Long Live Free Puerto Rico!

Lolita Lebrón (Dolores "Lolita" Lebrón Sotomayor) was an active and passionate advocate for Puerto Rican independence. Born and raised in Puerto Rico, she joined the Puerto Rican Nationalist Party after moving to New York City in 1941. Within the organization she promoted ideals based on socialist and feminist principles.

In 1954, Lebrón and three other Puerto Rican nationalists entered the visitors’ gallery of the U.S. House of Representatives, unfurled Puerto Rico’s flag, shouted “Free Puerto Rico!” and shot pistols wounding five congressmen. She proclaimed that, "I did not come here to kill. I came here to die," and carried a note in her purse that explained their action:

Before God and the world, my blood claims for the independence of Puerto Rico. My life I give for the freedom of my country. This is a cry for victory in our struggle for independence which for more than half a century has tried to conquer the land that belongs to Puerto Rico.

I state forever that the United States of America are betraying the sacred principles of mankind in their continuous subjugation of my country, violating their rights to be a free nation and a free people, in their barbarous torture of our apostle of independence, Don Pedro Albizu Campos.

The four were sentenced to life in prison, and spent 25 years before being pardoned by President Jimmy Carter in 1979. After her release, Lebrón returned to Puerto Rico and became president of the Nationalist Party. She remained active the rest of her life.

In 2001, at age 81, Lebrón was arrested for protesting the bombing of the island of Vieques by the U.S. Navy. Puerto Rico, one of the last remaining colonies in the world, endured almost 60 years of U.S. aerial target practice and war games, including dropping napalm and depleted uranium shells on Vieques. The cancer rate in Vieques is 26% higher than the Puerto Rican average. The U.S. navy stopped bombing Vieques in 2003.

About the Artist:

During a trip to Cuba in 1974, Linda Lucero met many Puerto Ricans from New York, and was profoundly moved by their efforts for self-determination. Lucero also felt that there were many posters of heroic men, but not enough about heroic women. Upon returning to La Raza Graphics Center in San Francisco, Lucero produced a poster featuring Lolita Lebrón. Lucero produced a second poster featuring Lebrón in 1977, and it was reissued a year later. This is the poster featured here.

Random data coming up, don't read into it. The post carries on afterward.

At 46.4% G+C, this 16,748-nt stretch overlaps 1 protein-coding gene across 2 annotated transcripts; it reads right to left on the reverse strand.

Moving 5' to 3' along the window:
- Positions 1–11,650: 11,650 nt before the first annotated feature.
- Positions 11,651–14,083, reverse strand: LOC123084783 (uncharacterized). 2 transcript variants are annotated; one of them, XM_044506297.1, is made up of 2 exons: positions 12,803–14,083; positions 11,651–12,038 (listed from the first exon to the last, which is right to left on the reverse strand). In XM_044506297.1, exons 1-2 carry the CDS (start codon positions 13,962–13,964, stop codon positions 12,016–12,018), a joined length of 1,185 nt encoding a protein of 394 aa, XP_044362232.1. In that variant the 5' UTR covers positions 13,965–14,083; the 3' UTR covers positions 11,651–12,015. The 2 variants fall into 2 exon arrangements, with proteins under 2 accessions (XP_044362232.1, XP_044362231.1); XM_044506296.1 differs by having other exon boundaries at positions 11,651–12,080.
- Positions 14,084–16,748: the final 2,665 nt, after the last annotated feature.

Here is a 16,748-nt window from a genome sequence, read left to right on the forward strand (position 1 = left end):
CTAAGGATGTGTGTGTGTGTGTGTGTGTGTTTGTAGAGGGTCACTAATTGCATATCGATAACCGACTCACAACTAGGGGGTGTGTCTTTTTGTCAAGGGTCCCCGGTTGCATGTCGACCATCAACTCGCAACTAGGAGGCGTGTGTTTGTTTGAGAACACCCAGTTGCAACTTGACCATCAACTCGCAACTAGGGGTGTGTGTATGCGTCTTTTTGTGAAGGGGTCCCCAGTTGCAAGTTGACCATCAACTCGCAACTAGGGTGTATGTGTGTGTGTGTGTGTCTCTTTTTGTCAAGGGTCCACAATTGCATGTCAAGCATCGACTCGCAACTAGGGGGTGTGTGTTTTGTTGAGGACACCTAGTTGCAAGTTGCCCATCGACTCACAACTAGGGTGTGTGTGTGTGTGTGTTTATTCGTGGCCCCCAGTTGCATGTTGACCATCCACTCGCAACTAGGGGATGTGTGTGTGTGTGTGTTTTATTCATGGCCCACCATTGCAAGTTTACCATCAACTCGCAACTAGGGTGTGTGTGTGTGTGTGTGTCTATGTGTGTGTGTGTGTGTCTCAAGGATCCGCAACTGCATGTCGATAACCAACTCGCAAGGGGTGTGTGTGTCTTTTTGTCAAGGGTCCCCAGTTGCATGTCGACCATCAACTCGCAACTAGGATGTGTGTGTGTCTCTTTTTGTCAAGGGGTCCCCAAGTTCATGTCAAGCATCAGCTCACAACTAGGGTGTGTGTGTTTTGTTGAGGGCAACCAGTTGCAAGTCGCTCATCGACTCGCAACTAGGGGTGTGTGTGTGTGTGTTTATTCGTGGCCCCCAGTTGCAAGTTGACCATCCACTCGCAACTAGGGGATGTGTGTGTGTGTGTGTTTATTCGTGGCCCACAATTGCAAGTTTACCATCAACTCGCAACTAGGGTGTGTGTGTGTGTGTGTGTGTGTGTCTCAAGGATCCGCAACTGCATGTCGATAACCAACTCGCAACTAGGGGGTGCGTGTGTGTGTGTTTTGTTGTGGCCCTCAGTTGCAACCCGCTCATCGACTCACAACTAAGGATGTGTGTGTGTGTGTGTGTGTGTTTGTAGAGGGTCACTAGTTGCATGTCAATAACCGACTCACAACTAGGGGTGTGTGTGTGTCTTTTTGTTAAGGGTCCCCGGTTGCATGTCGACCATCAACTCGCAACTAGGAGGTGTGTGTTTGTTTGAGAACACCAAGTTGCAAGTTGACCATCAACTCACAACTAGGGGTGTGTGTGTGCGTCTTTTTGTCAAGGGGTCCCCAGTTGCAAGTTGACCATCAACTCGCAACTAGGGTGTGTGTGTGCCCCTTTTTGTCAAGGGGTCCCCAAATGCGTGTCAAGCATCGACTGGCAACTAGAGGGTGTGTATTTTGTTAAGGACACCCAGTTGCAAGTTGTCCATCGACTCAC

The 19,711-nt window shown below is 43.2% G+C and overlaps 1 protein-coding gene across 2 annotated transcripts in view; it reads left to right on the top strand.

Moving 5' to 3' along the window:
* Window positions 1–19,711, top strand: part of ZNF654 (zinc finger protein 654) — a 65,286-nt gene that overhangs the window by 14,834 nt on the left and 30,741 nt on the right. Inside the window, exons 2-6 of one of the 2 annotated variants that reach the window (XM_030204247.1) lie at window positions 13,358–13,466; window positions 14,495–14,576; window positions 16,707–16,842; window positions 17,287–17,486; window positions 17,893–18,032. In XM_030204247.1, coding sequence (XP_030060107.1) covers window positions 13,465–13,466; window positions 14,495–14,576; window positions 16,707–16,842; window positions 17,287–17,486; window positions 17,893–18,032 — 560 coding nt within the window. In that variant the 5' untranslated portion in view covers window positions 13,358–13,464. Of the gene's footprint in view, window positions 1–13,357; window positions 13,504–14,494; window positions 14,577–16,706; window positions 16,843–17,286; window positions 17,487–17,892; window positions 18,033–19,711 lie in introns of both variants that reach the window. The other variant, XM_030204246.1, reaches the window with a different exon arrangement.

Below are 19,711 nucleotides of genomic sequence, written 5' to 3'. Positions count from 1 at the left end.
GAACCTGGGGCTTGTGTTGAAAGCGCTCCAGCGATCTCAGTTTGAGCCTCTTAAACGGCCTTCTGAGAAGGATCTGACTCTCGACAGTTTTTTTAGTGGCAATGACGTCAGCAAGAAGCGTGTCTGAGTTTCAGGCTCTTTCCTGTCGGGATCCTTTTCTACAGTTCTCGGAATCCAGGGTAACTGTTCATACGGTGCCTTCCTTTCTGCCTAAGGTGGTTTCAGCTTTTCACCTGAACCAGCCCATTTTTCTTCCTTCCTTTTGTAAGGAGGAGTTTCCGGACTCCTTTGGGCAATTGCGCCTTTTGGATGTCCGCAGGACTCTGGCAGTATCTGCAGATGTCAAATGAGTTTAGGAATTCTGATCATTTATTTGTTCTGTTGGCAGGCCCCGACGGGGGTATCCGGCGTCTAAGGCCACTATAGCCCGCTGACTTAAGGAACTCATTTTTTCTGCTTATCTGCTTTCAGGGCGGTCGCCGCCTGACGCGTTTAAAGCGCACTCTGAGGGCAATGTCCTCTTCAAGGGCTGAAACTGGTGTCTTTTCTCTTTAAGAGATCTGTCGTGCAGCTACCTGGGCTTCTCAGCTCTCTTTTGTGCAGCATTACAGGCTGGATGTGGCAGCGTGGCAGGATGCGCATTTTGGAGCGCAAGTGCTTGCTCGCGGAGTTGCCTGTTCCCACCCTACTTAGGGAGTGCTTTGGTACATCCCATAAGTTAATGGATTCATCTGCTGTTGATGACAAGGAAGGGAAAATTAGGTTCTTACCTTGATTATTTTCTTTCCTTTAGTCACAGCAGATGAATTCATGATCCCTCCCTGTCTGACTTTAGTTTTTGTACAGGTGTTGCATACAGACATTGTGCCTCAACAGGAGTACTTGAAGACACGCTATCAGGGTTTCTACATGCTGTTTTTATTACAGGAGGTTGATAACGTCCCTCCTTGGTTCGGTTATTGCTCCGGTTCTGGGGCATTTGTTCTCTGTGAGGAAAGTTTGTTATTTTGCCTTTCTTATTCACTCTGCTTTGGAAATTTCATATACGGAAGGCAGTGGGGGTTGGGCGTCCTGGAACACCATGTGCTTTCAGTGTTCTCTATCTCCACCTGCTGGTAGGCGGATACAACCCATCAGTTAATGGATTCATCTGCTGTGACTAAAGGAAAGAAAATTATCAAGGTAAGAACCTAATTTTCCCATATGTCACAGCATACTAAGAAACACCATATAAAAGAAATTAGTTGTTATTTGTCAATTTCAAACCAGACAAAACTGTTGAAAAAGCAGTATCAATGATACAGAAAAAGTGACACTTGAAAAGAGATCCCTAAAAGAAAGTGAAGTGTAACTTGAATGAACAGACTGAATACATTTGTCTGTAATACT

At a time when growing numbers of U.S. activists identified with and supported many liberation movements, Lebrón epitomized national liberation struggles, women’s struggles, and the struggles of a Spanish-speaking people under U.S. domination. Lucero’s posters were part of a growing movement within the United States and in Puerto Rico which demanded the Puerto Rican nationalists' freedom.

Wednesday, August 11, 2010

Poster of the Week


U. G. Sato

Silkscreen, 1995

Tokyo, Japan

Produced for the 1995 JAGDA Peace and Environment Poster Exhibition

The Nuclear Age began 65 years ago this month, during World War II, when President Harry S. Truman ordered nuclear bombs dropped on the Japanese cities of Hiroshima and Nagasaki. On Monday, August 6, 1945, "Little Boy", the world's first nuclear bomb, was dropped over the central part of Hiroshima, Japan. The uranium-based detonation exploded about two thousand feet above the city with a blast equivalent to 13 thousand tons of TNT. On Thursday, August 9, “Fat Man,” a plutonium bomb, was detonated over Nagasaki. These two events are the only active deployments of nuclear weapons in a war. Within the first two to four months of the bombings, the acute effects killed 90,000–166,000 people in Hiroshima and 60,000–80,000 in Nagasaki, with roughly half of the deaths in each city occurring on the first day. In both cities, most of the dead were civilians

The poster of the week was produced for the 50th anniversary of the bombing. It was made for a poster exhibition sponsored by the Japan Graphic Designers Association Inc. (JAGDA). The JAGDA Peace Poster Exhibition was inaugurated in 1983 as a way of promoting peace through the medium of the poster. Since then it has continued, both in Japan and overseas, to hold exhibitions of posters with a message created by association members under themes including peace, the environment, World Heritage and Japan.

The featured poster text says, "I'm here." The ruined building was the closest building to ground zero—only a few meters away—to remain standing following the bombing. Designed by the Czech architect Jan Letzel in 1916, it was the city's Industrial Promotion Hall. In 1966 it was made a UNESCO World Heritage site over the objections of the U.S. and China. It is known by several names: the Hiroshima Dome, A-Bomb Dome, or Hiroshima Peace Memorial.

Featured Artist: U. G. Sato
was born in Tokyo in 1935. After graduating from Kuwasawa Design School in 1960, he established Design Farm in 1975. His works have been exhibited worldwide, including group shows and several solo exhibitions. His first U.S. exhibition took place in 2002, when the Center for the Study of Political Graphics produced, East West Graphics of Resistance--Posters of U.G. Sato (Japan) and Lex Drewinsky (Germany) at the Art Galleries of California State University, Northridge. This award winning artist has also initiated emergency Fax-Art campaigns. In 1995 he organized an anti-nuclear poster fax campaign in Paris and Tokyo to protest nuclear testing in the Pacific by France. In response to the United States military action against Iraq in 2003, he organized an anti-war poster fax campaign with Japanese artists.